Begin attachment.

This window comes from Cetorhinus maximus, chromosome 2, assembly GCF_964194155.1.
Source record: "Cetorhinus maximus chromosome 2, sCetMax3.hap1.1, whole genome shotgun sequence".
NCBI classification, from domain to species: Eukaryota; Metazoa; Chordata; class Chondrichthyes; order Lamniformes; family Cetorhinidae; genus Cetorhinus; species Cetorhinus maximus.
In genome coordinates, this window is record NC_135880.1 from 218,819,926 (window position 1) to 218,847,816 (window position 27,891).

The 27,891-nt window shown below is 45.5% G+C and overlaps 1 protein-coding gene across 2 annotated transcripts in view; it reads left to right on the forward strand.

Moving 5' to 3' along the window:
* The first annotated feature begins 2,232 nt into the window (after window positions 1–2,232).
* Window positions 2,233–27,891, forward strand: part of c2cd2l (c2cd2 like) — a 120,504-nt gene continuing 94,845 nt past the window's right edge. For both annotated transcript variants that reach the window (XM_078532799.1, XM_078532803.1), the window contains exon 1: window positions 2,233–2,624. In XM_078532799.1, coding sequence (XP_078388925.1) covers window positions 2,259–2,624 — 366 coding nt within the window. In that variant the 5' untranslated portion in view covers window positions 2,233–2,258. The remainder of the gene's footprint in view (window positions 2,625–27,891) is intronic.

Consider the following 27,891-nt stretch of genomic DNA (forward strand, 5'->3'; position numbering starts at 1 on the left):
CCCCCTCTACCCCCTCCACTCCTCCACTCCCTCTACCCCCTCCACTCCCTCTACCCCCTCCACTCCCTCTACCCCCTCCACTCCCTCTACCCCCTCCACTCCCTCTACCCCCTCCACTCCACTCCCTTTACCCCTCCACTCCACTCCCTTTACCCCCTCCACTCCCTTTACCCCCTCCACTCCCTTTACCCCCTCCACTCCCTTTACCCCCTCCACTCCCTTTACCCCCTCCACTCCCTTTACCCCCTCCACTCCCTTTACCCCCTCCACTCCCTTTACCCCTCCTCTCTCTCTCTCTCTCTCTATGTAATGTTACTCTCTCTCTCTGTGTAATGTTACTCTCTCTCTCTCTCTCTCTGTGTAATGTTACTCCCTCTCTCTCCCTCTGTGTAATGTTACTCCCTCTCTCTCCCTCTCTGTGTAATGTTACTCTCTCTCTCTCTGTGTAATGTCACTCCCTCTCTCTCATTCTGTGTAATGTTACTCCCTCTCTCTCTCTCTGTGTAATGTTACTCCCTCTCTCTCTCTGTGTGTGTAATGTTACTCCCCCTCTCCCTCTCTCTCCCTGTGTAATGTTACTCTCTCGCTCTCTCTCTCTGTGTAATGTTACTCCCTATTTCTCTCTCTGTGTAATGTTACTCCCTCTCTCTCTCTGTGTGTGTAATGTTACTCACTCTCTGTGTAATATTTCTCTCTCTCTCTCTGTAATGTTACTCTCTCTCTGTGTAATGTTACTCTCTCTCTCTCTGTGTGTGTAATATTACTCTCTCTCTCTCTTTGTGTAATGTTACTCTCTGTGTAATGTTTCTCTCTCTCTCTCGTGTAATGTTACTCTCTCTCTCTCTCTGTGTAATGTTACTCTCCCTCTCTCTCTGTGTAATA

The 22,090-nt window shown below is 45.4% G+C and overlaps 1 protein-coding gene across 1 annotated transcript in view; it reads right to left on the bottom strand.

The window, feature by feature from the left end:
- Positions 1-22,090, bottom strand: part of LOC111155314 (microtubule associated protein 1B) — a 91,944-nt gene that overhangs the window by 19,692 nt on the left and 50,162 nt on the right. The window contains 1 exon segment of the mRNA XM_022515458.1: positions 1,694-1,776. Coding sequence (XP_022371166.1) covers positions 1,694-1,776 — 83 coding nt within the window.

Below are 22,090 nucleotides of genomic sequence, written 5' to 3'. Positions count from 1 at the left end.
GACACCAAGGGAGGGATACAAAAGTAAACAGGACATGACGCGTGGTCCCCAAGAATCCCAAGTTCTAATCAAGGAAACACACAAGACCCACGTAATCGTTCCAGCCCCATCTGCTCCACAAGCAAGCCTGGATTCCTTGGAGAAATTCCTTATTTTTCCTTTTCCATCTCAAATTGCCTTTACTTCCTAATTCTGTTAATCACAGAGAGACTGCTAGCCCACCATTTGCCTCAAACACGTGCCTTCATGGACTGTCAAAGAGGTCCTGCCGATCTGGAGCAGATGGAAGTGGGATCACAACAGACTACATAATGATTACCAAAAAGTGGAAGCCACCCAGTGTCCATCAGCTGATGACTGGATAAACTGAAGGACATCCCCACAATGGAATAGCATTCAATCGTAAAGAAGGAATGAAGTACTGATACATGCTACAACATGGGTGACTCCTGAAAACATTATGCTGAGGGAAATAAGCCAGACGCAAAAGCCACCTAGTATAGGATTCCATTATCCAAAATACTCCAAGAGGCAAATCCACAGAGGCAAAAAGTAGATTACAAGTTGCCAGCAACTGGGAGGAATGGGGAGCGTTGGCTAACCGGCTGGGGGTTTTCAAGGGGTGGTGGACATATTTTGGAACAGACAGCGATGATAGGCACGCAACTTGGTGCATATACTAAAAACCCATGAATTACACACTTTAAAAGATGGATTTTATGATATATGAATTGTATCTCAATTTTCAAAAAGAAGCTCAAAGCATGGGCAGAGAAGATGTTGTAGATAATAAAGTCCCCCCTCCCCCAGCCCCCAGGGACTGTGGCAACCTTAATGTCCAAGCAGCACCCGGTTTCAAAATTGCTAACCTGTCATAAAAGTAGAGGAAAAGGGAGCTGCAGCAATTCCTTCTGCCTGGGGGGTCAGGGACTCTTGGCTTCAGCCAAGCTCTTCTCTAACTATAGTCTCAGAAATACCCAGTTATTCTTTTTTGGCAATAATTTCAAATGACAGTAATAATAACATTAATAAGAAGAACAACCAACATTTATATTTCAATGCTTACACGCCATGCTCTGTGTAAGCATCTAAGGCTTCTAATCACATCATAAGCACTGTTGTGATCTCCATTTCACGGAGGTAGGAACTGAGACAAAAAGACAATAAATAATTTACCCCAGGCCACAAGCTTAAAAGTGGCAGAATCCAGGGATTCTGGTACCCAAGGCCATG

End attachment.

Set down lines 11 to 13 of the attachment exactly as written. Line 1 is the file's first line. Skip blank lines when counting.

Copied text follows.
The 22,090-nt window shown below is 45.4% G+C and overlaps 1 protein-coding gene across 1 annotated transcript in view; it reads right to left on the bottom strand.

The window, feature by feature from the left end:
- Positions 1-22,090, bottom strand: part of LOC111155314 (microtubule associated protein 1B) — a 91,944-nt gene that overhangs the window by 19,692 nt on the left and 50,162 nt on the right. The window contains 1 exon segment of the mRNA XM_022515458.1: positions 1,694-1,776. Coding sequence (XP_022371166.1) covers positions 1,694-1,776 — 83 coding nt within the window.